This week marked the hundredth anniversary of Julia Child's birth. Full disclosure: I am no kind of cook and not much of a foodie. As of this year, I don't even eat meat. But I love and admire Child, for several reasons. One is that she found her way in a profession that scarcely even existed until she came along, and what did exist of it was a man's world: the celebrity professional chef-teacher. You don't have to like what she liked in order to understand the beauty of finding one's true vocation.
Another reason I admire her is that she helped begin the change in the eating habits of the typical American in the mid-twentieth century. Those of you who aren't old enough won't remember the glorification of convenience foods in those years. Even women who didn't have a job outside the home prided themselves in using the latest powdered, canned, and frozen dishes. When I was a kid (okay, I had an excuse, my mother worked), I don't think I ate a fresh vegetable outside my aunt's house until I was in high school. My favorite Sunday evening supper was a TV dinner. (Or canned sardines.) The only two cheeses I had ever tasted were Velveeta and American cheese slices. We ate that way because (a) Mom was busy, (b) that was the food that was available in our local market. While ethnic families living in their own neighborhoods (near markets that sold the ingredients they preferred) were more likely to eat fresh, traditional food, most urban or suburban Americans and even some in rural areas ate out of packages and cans. They baked cakes from a mix and used canned or powdered soup to make sauces.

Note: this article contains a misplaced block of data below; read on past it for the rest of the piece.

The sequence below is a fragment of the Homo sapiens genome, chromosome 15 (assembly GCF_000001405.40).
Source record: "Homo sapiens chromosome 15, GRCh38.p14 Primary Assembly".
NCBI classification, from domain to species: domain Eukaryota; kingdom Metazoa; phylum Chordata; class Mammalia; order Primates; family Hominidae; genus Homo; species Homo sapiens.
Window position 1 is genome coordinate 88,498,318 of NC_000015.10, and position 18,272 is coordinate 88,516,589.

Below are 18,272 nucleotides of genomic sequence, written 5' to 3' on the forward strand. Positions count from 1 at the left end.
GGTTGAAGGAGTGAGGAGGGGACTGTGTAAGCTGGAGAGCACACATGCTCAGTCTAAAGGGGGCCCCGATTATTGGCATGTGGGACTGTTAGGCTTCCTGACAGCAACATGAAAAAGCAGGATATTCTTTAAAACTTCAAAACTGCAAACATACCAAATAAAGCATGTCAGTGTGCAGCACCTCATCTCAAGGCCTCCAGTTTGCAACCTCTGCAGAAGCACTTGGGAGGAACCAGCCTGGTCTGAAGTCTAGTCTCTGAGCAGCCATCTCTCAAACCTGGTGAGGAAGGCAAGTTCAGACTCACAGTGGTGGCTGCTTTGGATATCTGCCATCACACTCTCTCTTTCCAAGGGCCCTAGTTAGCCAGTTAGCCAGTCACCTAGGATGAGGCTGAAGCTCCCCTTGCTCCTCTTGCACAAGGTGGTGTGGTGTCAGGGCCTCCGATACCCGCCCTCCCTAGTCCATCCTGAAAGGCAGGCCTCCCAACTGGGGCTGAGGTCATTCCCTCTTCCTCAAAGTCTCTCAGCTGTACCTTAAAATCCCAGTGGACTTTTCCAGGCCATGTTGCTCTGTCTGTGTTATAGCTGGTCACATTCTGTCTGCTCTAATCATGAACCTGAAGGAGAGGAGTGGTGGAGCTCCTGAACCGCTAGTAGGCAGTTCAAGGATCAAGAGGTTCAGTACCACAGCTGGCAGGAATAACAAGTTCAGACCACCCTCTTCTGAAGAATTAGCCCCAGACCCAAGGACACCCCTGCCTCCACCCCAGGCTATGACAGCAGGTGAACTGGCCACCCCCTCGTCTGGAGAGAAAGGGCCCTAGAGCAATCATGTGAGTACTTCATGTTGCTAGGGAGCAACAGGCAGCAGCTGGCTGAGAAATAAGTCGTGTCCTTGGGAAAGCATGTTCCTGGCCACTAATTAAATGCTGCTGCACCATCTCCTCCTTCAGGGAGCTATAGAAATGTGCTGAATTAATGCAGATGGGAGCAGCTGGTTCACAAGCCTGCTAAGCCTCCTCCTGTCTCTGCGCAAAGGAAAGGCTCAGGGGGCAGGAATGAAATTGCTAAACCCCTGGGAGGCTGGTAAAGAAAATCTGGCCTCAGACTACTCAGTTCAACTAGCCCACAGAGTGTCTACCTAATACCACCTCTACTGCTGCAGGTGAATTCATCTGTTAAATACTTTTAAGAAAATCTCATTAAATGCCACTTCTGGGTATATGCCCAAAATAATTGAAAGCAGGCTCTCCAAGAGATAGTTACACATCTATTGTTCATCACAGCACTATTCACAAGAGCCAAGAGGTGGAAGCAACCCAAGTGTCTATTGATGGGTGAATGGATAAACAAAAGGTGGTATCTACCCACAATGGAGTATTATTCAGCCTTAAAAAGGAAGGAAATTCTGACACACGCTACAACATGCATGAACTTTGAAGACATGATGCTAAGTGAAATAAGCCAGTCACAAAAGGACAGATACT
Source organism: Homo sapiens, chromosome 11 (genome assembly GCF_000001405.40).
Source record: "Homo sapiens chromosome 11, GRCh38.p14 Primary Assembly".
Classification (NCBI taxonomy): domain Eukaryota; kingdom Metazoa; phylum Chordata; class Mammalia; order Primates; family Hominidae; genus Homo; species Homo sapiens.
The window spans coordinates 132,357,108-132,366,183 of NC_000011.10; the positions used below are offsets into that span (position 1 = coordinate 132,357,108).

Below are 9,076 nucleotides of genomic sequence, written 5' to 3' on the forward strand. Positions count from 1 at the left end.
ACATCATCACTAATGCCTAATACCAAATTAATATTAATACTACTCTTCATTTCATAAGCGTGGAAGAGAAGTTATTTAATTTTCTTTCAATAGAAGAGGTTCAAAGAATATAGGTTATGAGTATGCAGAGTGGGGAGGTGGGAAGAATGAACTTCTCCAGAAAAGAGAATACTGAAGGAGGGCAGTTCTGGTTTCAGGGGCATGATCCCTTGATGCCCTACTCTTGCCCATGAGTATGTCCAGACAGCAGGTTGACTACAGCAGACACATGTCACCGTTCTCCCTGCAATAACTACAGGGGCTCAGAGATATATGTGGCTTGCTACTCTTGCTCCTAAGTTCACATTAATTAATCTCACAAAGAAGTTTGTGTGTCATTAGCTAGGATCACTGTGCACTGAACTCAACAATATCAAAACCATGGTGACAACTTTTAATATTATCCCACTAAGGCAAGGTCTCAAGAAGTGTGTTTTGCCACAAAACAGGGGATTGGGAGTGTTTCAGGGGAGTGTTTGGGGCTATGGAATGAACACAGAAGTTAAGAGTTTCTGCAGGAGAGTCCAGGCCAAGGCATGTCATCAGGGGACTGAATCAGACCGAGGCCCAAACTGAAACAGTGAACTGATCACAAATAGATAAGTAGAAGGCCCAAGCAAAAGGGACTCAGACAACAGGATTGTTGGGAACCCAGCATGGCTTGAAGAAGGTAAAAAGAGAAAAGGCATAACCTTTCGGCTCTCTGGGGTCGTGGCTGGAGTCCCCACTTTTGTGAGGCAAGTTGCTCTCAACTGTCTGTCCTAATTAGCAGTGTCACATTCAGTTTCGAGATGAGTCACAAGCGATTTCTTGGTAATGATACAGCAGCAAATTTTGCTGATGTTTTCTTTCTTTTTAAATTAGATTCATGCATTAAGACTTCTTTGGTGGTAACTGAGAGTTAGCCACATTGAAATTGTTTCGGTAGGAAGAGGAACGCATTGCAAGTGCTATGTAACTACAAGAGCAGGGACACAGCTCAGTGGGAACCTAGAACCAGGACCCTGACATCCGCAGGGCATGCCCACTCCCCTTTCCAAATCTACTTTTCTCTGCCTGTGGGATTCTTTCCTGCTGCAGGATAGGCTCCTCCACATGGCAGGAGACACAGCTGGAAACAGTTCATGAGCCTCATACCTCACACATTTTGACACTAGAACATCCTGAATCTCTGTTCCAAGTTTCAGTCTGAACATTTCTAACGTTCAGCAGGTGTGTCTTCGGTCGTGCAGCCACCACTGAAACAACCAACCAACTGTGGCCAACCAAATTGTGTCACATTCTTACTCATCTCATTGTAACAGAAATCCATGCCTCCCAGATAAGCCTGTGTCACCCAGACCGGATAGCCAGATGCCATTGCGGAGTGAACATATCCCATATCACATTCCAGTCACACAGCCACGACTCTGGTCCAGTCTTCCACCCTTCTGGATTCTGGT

Julia Child changed that for many people. She helped people question their eating patterns and learn to enjoy fresh foods, which turned out to be inexpensive and not all that hard to prepare. (Of course, there are more elaborate dishes as well, but everyone doesn't have to cook like a food poet!) Today I can go into a regular supermarket and get all sorts of fresh, locally grown vegetables and unusual cheeses, not to mention whole grains like millet and quinoa. I have quite the soft spot for chocolate, but I don't eat sugar flakes for breakfast anymore, and I have actually made my own soup. There's a wonderful scene in the movie Julie and Julia, in which Julia Child's French friend and co-author Simone Beck, on a visit to America, is looking at an American cookbook and encounters Marshmallow Fluff for the first time. Julia Child has made it possible for Americans to be known for more than Marshmallow Fluff.
So happy birthday to Julia. She was one of a kind, but she is an inspiration for others, men and women alike, to be one of a kind in other directions.